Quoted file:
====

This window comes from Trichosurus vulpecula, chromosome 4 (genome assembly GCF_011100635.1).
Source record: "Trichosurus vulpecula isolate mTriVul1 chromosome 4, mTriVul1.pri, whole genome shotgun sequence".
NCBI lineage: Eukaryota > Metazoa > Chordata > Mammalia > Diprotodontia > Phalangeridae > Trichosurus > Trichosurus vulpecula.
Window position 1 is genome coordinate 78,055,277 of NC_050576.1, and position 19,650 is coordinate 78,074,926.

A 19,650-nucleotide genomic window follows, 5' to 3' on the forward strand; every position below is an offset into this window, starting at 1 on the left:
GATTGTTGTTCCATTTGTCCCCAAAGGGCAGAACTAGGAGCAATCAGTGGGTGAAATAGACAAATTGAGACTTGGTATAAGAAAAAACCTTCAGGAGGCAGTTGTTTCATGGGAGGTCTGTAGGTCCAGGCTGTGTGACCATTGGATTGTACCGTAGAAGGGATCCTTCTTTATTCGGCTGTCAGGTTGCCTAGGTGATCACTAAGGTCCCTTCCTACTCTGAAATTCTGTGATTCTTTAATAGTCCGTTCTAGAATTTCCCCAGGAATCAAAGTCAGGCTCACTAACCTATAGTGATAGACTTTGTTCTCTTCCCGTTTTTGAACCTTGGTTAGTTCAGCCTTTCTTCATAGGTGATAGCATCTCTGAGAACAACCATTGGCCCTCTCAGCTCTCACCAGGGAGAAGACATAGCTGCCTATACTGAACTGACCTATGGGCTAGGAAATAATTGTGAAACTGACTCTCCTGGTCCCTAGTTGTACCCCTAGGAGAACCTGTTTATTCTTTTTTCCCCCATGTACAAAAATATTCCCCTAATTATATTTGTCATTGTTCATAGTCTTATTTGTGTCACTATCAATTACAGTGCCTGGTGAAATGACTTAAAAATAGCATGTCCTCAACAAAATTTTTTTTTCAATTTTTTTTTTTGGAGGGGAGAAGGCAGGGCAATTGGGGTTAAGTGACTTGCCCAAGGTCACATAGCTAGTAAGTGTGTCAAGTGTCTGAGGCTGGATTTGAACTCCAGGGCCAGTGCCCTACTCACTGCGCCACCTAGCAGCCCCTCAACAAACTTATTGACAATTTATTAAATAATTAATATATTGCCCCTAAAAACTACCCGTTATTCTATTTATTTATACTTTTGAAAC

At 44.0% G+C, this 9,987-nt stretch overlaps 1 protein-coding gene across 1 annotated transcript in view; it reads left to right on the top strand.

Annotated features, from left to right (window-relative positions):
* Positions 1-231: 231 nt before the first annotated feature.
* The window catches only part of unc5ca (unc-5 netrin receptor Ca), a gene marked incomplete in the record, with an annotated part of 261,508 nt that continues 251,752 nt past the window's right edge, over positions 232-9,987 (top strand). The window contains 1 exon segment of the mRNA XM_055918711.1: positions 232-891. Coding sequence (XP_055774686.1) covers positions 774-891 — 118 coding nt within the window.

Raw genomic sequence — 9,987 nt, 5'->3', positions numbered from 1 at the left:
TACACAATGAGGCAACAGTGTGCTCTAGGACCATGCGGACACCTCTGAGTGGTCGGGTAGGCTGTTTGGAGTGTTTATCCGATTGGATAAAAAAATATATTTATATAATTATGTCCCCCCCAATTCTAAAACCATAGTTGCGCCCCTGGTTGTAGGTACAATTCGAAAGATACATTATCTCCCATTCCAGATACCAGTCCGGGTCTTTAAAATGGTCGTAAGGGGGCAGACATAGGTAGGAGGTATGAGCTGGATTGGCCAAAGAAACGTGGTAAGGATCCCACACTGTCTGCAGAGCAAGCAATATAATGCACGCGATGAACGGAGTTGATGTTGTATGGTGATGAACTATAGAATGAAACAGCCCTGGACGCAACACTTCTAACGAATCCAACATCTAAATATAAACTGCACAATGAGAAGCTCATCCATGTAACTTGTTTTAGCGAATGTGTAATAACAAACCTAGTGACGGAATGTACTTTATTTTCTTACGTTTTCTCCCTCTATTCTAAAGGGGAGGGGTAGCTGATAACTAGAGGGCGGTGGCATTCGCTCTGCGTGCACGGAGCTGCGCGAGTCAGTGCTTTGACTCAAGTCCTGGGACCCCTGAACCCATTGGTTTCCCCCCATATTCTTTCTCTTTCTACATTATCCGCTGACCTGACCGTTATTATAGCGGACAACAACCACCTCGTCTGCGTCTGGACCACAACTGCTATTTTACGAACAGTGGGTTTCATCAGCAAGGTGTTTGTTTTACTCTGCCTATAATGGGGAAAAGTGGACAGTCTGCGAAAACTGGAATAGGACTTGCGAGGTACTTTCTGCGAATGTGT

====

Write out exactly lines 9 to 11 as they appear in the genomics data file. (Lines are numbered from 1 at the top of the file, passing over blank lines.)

* Positions 1-231: 231 nt before the first annotated feature.
* The window catches only part of unc5ca (unc-5 netrin receptor Ca), a gene marked incomplete in the record, with an annotated part of 261,508 nt that continues 251,752 nt past the window's right edge, over positions 232-9,987 (top strand). The window contains 1 exon segment of the mRNA XM_055918711.1: positions 232-891. Coding sequence (XP_055774686.1) covers positions 774-891 — 118 coding nt within the window.

Raw genomic sequence — 9,987 nt, 5'->3', positions numbered from 1 at the left: